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data[6]*o.data[0] + data[7]*o.data[3] + data[8]*o.data[6],
data[6]*o.data[1] + data[7]*o.data[4] + data[8]*o.data[7],
data[6]*o.data[2] + data[7]*o.data[5] + data[8]*o.data[8]
);
}
};
Multiplying two matrices together in this way combines their effects. If matrices
A and B are two transformations, then the matrix AB will represent the combined
transformation. Order is crucial for both transformations and matrix multiplication:
the matrix AB is a transformation that would result from first doing B and then do-
ing A . In other words, the order of the transformations is the opposite of the order
of the matrices in the multiplication. This is a “gotcha” that catches even experienced
developers from time to time.
So much for 3
×
3 matrices; how about 3
×
4 matrices? From the rules of matrix
multiplication we can't multiply two 3
4 matrices together: the columns of the first
matrix don't match the rows of the second. To make progress we need to return to the
full form of our 4
×
×
4 matrix. Remember that the matrix we are storing as
abcd
ef gh
ijkl
can be thought of as shorthand for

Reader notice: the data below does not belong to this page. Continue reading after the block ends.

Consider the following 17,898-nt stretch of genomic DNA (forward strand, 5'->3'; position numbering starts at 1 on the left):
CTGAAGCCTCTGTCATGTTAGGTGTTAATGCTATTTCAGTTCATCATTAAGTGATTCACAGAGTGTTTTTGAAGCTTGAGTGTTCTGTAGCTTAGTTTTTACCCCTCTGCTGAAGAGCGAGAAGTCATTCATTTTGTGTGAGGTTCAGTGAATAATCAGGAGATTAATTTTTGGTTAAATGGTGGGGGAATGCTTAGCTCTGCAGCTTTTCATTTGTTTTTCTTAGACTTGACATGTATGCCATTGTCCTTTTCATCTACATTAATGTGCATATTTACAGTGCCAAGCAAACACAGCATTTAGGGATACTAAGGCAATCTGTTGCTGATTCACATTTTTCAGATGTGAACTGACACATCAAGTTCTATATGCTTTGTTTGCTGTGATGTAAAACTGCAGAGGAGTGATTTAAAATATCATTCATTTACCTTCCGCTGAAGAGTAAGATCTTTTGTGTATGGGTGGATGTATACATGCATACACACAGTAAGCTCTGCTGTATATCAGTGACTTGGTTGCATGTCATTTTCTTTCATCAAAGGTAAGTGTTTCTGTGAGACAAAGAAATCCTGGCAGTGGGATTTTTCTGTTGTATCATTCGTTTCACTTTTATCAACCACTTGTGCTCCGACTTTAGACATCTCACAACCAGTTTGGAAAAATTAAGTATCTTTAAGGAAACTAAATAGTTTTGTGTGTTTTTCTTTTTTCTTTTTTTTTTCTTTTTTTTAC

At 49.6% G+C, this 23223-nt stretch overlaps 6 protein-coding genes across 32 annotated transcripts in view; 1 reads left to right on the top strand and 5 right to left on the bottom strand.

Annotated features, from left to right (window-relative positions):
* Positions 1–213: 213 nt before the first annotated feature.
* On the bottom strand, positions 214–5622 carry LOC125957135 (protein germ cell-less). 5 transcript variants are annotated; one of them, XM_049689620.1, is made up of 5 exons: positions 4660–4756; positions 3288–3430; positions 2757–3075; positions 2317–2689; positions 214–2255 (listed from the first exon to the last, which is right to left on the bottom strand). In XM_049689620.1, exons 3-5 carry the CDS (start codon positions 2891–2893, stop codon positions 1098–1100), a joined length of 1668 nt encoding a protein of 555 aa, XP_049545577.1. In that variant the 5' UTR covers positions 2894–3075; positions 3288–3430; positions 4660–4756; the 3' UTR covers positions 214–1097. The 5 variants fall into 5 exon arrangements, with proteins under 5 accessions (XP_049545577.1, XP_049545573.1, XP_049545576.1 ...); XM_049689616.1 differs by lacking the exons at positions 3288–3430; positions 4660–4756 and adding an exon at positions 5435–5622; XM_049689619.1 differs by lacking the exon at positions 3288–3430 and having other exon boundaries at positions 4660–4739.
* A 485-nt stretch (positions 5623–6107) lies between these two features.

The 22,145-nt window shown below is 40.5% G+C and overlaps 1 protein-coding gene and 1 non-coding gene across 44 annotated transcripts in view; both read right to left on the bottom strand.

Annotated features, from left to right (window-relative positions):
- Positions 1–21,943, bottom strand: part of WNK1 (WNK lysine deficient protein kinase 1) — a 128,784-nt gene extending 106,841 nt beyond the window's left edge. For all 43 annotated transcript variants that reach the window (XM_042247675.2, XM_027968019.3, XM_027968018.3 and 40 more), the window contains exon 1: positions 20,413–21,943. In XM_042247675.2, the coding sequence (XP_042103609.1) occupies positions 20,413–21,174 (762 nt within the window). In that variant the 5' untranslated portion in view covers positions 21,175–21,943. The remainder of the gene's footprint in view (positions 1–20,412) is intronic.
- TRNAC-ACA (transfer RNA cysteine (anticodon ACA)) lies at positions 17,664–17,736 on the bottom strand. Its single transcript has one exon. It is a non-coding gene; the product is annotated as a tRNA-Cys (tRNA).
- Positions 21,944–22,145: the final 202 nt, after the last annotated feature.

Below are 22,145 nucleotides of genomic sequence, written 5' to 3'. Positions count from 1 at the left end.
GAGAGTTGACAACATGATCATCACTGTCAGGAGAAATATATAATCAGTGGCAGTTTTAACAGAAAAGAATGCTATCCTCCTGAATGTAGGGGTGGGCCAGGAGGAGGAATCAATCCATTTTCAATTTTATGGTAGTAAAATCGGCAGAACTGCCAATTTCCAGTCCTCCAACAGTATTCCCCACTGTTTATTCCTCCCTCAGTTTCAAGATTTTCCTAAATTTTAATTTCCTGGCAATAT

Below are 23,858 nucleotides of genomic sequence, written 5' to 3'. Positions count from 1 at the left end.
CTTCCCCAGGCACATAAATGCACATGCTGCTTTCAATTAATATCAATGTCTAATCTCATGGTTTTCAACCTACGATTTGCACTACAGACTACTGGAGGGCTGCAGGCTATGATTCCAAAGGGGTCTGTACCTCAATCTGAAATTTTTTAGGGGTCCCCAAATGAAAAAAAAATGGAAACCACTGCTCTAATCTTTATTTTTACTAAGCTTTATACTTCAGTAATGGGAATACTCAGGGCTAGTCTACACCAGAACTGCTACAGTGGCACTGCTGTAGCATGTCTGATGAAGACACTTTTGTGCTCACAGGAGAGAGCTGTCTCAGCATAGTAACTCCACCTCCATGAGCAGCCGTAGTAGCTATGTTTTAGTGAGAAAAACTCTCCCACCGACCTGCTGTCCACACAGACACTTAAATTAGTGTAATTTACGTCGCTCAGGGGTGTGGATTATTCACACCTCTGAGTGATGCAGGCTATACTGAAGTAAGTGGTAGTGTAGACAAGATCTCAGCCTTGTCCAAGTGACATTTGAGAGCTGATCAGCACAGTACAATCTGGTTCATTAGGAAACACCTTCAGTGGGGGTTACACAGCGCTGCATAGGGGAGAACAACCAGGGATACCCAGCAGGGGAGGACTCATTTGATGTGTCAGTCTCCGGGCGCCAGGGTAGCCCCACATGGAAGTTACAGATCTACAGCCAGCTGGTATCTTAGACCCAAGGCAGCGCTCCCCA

abcd
ef gh
ijkl
0001
×
×
4
matrices with [0 0 0 1] as their bottom line, we end up with another matrix whose
bottomlineis[0001](tryittoconvinceyourself).
So in our code, when we come to multiply two 3
We can certainly multiply two 4
4 matrices together. If we multiply two 4
×
4 matrices (to combine their
transformations), we magically make the extra values appear, without storing them,
exactly as we did for transforming vectors. The code looks like this:
Excerpt from include/cyclone/core.h
/**
* Holds a transform matrix, consisting of a rotation matrix and
* a position. The matrix has 12 elements; it is assumed that the
* remaining four are (0,0,0,1), producing a homogenous matrix.
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